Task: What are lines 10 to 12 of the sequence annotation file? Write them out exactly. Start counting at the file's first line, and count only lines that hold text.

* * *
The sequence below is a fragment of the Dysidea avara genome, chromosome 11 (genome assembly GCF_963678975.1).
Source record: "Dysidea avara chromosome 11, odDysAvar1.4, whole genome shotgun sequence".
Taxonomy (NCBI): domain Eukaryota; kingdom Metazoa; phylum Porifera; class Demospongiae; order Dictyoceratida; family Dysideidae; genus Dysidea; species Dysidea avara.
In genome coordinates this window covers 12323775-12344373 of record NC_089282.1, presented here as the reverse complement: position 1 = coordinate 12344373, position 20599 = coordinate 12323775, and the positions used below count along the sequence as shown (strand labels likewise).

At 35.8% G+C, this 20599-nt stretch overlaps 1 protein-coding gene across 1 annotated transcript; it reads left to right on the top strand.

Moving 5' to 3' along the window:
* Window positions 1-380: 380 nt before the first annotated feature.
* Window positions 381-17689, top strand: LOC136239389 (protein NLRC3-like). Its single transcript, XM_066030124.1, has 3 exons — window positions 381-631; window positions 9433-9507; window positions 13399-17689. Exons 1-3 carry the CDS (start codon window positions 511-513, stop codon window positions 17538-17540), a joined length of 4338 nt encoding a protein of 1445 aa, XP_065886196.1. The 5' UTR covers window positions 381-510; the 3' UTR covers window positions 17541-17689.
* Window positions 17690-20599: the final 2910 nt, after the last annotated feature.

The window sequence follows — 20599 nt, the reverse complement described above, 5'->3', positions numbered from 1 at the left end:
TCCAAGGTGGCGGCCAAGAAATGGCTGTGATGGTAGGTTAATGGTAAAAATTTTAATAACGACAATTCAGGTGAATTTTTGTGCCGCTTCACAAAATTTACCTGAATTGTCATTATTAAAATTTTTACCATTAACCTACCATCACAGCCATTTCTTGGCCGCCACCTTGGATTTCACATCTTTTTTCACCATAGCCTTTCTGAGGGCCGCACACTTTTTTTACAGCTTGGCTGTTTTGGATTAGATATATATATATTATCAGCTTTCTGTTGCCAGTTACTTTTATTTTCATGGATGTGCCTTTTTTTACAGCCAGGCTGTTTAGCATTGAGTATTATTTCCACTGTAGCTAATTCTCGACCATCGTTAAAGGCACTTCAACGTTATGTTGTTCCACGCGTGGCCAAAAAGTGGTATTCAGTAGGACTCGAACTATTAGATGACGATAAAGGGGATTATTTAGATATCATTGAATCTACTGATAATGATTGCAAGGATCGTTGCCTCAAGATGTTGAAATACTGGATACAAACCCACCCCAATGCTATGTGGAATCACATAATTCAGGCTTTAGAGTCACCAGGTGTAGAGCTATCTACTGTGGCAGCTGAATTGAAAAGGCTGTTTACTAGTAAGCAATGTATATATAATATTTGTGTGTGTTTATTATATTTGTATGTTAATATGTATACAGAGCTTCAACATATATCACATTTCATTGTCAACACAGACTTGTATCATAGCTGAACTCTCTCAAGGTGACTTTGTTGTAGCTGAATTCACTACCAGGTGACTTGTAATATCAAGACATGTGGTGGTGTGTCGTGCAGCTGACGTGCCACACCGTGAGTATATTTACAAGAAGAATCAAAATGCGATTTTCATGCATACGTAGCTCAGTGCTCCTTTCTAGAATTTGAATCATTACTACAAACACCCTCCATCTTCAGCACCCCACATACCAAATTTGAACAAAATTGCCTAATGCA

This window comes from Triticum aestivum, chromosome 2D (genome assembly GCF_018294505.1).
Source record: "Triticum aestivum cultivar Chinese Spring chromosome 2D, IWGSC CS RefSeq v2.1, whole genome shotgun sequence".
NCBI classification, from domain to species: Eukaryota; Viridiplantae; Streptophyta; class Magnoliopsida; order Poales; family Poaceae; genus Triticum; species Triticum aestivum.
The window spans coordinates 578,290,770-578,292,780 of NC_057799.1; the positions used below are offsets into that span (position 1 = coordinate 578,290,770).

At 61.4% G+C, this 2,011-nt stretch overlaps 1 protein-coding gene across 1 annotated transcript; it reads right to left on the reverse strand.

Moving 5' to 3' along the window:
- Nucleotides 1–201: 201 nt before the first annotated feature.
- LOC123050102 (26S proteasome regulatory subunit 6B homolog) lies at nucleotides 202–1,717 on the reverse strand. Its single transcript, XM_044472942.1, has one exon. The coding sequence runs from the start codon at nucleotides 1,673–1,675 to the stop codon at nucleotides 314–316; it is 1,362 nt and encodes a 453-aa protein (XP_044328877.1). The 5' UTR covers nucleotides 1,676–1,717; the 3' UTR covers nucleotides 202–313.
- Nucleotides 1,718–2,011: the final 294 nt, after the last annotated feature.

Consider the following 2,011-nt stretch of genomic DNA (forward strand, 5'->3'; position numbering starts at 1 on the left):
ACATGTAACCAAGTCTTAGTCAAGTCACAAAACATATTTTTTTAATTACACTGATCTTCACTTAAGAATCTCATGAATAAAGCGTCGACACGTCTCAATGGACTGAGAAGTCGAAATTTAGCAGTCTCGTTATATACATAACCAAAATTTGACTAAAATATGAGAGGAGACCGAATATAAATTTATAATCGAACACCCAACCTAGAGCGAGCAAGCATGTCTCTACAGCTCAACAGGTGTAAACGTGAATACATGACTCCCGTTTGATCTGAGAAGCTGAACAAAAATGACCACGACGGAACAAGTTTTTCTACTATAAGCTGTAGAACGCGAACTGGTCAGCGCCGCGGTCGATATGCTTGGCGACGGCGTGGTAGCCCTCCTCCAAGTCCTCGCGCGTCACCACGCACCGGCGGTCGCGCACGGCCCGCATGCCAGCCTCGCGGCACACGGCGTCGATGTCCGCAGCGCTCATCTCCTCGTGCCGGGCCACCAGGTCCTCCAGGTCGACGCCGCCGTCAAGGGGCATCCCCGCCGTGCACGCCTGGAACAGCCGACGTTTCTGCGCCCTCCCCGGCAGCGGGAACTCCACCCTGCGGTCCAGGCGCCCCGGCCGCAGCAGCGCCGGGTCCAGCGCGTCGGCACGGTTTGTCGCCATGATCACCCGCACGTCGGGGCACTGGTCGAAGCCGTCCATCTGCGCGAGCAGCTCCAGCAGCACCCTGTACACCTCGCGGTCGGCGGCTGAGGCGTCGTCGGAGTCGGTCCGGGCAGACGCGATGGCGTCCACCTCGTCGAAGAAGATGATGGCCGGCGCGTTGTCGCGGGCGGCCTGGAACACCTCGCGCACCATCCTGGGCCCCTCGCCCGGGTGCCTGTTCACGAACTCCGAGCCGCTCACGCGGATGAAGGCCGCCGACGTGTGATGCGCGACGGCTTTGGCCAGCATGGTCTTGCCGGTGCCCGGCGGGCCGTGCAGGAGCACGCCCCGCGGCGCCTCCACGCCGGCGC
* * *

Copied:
The window sequence follows — 20599 nt, the reverse complement described above, 5'->3', positions numbered from 1 at the left end:
TCCAAGGTGGCGGCCAAGAAATGGCTGTGATGGTAGGTTAATGGTAAAAATTTTAATAACGACAATTCAGGTGAATTTTTGTGCCGCTTCACAAAATTTACCTGAATTGTCATTATTAAAATTTTTACCATTAACCTACCATCACAGCCATTTCTTGGCCGCCACCTTGGATTTCACATCTTTTTTCACCATAGCCTTTCTGAGGGCCGCACACTTTTTTTACAGCTTGGCTGTTTTGGATTAGATATATATATATTATCAGCTTTCTGTTGCCAGTTACTTTTATTTTCATGGATGTGCCTTTTTTTACAGCCAGGCTGTTTAGCATTGAGTATTATTTCCACTGTAGCTAATTCTCGACCATCGTTAAAGGCACTTCAACGTTATGTTGTTCCACGCGTGGCCAAAAAGTGGTATTCAGTAGGACTCGAACTATTAGATGACGATAAAGGGGATTATTTAGATATCATTGAATCTACTGATAATGATTGCAAGGATCGTTGCCTCAAGATGTTGAAATACTGGATACAAACCCACCCCAATGCTATGTGGAATCACATAATTCAGGCTTTAGAGTCACCAGGTGTAGAGCTATCTACTGTGGCAGCTGAATTGAAAAGGCTGTTTACTAGTAAGCAATGTATATATAATATTTGTGTGTGTTTATTATATTTGTATGTTAATATGTATACAGAGCTTCAACATATATCACATTTCATTGTCAACACAGACTTGTATCATAGCTGAACTCTCTCAAGGTGACTTTGTTGTAGCTGAATTCACTACCAGGTGACTTGTAATATCAAGACATGTGGTGGTGTGTCGTGCAGCTGACGTGCCACACCGTGAGTATATTTACAAGAAGAATCAAAATGCGATTTTCATGCATACGTAGCTCAGTGCTCCTTTCTAGAATTTGAATCATTACTACAAACACCCTCCATCTTCAGCACCCCACATACCAAATTTGAACAAAATTGCCTAATGCA

This window comes from Triticum aestivum, chromosome 2D (genome assembly GCF_018294505.1).